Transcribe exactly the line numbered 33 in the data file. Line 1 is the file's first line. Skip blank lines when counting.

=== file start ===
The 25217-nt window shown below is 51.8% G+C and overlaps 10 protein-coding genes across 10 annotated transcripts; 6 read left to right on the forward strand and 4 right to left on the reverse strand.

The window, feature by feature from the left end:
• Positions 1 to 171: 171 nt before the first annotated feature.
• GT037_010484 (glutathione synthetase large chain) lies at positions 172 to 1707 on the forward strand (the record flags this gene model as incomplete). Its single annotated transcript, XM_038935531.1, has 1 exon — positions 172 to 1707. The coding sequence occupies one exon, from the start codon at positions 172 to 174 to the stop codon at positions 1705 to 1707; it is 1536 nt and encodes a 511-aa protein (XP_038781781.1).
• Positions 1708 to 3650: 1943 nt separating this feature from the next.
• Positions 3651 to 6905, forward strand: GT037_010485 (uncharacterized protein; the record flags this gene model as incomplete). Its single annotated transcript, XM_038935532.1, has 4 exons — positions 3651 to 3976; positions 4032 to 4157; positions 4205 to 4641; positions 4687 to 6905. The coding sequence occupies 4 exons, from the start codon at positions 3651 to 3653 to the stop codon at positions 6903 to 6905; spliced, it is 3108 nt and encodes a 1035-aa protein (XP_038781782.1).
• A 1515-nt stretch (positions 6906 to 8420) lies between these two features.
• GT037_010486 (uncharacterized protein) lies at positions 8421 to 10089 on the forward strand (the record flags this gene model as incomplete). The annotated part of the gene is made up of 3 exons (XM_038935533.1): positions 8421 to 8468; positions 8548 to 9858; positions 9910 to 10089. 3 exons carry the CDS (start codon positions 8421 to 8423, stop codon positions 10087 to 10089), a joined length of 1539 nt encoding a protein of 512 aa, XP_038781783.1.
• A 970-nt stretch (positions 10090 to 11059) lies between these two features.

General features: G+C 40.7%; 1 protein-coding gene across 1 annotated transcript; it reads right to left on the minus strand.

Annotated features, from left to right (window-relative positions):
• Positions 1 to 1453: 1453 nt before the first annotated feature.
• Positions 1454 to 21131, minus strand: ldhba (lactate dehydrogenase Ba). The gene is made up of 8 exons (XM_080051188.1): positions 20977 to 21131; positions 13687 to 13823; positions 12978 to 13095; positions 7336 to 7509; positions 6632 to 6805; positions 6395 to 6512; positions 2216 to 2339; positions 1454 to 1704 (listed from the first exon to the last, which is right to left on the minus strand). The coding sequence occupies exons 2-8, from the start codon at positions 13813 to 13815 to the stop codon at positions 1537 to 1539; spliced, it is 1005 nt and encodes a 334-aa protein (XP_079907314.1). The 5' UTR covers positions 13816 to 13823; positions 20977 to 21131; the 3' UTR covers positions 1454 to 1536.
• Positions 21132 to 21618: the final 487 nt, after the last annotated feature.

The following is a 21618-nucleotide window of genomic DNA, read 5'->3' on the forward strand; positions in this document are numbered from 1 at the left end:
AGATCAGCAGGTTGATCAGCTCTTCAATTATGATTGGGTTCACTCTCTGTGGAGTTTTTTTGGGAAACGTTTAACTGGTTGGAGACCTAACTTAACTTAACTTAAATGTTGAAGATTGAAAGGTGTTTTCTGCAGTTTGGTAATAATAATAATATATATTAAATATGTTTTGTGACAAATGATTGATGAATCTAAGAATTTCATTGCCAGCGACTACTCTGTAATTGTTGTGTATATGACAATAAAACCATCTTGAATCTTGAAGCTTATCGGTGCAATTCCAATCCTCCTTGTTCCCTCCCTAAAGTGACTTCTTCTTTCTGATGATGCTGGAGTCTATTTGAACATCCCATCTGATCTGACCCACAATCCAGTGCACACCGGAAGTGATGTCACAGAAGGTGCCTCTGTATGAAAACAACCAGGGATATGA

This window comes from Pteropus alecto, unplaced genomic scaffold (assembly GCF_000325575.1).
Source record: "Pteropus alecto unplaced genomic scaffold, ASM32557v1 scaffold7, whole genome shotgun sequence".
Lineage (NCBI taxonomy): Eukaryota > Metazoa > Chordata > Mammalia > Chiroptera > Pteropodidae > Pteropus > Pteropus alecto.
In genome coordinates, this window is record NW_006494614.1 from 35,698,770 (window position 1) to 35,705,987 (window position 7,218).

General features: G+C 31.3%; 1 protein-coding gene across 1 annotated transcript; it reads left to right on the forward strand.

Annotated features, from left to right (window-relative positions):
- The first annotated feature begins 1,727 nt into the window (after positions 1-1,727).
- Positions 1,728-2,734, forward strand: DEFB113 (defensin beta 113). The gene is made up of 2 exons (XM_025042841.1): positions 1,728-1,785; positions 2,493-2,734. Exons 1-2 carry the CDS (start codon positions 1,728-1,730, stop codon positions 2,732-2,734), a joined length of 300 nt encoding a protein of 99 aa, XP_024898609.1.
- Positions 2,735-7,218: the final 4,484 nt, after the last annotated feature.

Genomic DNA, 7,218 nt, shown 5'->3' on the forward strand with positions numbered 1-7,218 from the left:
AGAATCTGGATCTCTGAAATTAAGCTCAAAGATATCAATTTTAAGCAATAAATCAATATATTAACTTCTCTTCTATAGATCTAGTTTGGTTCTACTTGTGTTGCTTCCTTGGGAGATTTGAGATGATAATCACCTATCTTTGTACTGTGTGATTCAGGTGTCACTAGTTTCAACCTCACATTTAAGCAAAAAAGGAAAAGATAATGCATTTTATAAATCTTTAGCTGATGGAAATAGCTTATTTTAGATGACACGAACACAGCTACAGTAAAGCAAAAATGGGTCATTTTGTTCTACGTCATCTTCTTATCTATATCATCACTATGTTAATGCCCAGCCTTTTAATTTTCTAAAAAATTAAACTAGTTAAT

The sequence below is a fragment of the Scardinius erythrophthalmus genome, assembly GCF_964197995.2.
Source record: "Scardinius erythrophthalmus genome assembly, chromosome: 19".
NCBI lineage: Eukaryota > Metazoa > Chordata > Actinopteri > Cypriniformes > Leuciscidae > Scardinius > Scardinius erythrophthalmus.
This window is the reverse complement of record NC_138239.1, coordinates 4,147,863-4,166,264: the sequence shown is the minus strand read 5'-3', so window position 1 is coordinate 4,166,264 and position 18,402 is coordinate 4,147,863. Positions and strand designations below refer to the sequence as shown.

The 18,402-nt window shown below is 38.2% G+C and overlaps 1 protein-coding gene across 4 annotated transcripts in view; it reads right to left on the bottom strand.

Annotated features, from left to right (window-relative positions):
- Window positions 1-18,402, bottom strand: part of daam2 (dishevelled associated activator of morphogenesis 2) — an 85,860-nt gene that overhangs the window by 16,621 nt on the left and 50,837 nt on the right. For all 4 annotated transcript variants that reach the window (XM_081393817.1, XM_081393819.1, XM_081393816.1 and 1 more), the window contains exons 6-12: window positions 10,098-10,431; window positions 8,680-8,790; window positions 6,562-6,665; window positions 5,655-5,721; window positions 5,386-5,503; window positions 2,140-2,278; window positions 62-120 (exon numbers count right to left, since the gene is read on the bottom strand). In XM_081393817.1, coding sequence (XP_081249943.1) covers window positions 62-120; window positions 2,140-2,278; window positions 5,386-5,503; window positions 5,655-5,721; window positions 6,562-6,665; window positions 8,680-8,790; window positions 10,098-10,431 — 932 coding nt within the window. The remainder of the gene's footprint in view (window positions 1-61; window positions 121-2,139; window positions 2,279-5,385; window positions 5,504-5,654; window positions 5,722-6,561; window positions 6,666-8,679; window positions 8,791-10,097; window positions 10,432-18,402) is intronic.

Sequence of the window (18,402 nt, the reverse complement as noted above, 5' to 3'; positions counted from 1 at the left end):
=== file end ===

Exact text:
Annotated features, from left to right (window-relative positions):